"I am not an advocate for frequent changes in laws and constitutions. But laws and institutions must go hand in hand with the progress of the human mind. As that becomes more developed, more enlightened, as new discoveries are made, new truths discovered and manners and opinions change, with the change of circumstances, institutions must advance also to keep pace with the times. We might as well require a man to wear still the coat which fitted him when a boy as civilized society to remain ever under the regimen of their barbarous ancestors." - Thomas Jefferson (appears in the Jefferson Memorial)

The Republican and the Independent

Chris Carlson
Carlson Chronicles

There’s an interesting political experiment underway in Idaho’s new, sprawling 7th Legislative District that encompasses all of Idaho, Clearwater, and Shoshone counties and a slice of southeastern Bonner county.

The “incumbent” in the state senate race is Sheryl Nuxoll, an accountant and farmer/rancher who hails from Cottonwood. As the Republican she has to be considered the favorite even though some consider her to be a single issue candidate. She has long been active in Idaho’s “Life” movement.

Given how conservative Idaho County is, and how Catholic the Cottonwood/Greencreek area is her strong stance is a decided, perhaps even decisive, plus.

Her opposition is a popular and talented three term Shoshone County commissioner, Jon Cantamessa, who runs a family grocery business in Wallace. What makes this race a political experiment is Cantamessa is running as an Independent. According to Idaho’s chief election officer, Secretary of State Ben Ysursa, an independent has never been elected to the Idaho Legislature.

When the personable 60-year-old Idaho native first ran for the county commission he did run as an Independent. In his case, then, there is a precedent for such a move. In his two subsequent races though he ran as a “business Democrat” and deliberately identified himself with Benewah County’s long-serving conservative Democrat commissioner, Jack Buell, who is also a good friend.

Cantamessa recognizes that there is a significant challenge to running as an Independent inasmuch as it invites suspicions from partisans of both parties and ensures there is no party organization of any kind to provide support. Nonetheless, he candidly concedes that in trying to introduce himself to folks in Clearwater, Idaho and Bonner counties who have never heard of him, if there were a “D” behind his name, many voters would go no further.

Cantamessa is clearly what former four-term Idaho Governor Cecil D. Andrus would call a “lunch-bucket” Democrat, one who knows the importance of having an economy that creates jobs and keeps growing. He also knows resource conversion, turning minerals into metals for use in computers, trees into lumber for houses, and wheat into flour for bread is what brings new dollars into an economy.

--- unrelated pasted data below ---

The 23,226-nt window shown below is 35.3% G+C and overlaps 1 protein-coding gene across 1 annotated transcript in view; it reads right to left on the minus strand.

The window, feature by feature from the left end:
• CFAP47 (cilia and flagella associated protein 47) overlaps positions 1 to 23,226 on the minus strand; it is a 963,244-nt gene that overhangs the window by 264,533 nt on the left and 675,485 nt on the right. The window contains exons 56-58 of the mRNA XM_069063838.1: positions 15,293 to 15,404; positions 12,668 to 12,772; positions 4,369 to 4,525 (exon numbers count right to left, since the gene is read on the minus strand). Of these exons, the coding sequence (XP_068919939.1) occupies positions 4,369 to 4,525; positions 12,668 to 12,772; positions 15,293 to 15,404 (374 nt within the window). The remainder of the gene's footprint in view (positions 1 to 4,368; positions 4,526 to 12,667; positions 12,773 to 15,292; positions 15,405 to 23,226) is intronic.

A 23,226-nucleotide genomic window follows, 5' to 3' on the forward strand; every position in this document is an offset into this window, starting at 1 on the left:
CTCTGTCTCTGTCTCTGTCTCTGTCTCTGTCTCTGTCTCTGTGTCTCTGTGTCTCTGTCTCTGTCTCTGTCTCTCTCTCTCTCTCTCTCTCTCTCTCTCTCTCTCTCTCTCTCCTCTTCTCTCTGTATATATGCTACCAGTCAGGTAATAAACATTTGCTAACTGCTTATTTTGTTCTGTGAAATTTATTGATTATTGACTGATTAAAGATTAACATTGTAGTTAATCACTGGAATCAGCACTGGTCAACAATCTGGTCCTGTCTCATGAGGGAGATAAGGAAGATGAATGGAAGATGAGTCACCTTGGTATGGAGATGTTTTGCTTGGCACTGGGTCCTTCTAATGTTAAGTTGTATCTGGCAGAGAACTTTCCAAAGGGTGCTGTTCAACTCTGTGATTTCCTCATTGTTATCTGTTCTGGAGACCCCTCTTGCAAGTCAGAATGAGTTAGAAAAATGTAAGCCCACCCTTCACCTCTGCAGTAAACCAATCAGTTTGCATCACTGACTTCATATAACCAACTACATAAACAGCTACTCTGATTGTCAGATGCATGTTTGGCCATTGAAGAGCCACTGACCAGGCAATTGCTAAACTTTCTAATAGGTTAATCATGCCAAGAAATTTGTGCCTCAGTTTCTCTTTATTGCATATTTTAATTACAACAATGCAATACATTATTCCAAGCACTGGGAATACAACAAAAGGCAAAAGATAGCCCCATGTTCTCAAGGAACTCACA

Thus his candidacy is built around economic issues in contradistinction to Nuxoll who he correctly characterizes as being more involved with the social issue of abortion than the economic challenges facing the constituency.

He knows though that in today’s Idaho too many voters associate the word “Democrat” with liberalism and environmentalism.
Explaining why he is neither would constantly have him off message in regards to why he seeks the senate seat.

So, he made a carefully calculated strategic decision to run as an independent hoping such a designation would give him a better chance to make the case for his candidacy to the many voters in Idaho and Clearwater counties who are unfamiliar with him.
This is a sad commentary on the state of the Democratic party in Idaho, but even former Senate Democratic Minority Leader Marguerite McLaughlin, from Orofino, told Cantamessa she thought he was doing the correct thing. Yes, she would have preferred he run as a D, but she understood and could not fault his reasoning.

The numbers alone also make Cantamessa an underdog. Idaho County has 25 percent more people than Shoshone (16, 267 vs. 12, 765—2010 census), and 8230 voted in the 2008 presidential election as opposed to 5,666 in Shoshone County. Even more significantly, in Idaho county in 2008 5,895 of those votes were for John McCain’s presidential bid.

By any measure Jon Cantamessa is the kind of candidate Idaho voters have historically supported. He has earned his spurs by long and competent service not just as a commissioner but as an active community leader serving on the local Chamber board, the Wallace school board, the EDC board, the Panhandle Health District board and he heads the public lands subcommittee of the Association of Idaho counties.

A graduate of the University of Washington, he and Iris, his wife of 46 years, have three adult children two of whom are Vandals. A thoughtful, articulate person with a reputation for diligence and doing his homework, in any other race he would be a clear favorite.

He is running his campaign on a shoe-string budget of $10,000 and is relying on the personal contacts he makes going door to door in towns like Grangeville and Orofino. If anyone can pull off being the first Independent, he’s the one.

Questions like who will he caucus with and how will committee assignments be made are all premature. Precedents will be established, but he has to get to Boise first. We’ll know in less than a month.

CHRIS CARLSON is a former journalist who served as press secretary to Gov. Cecil Andrus. He lives at Medimont.

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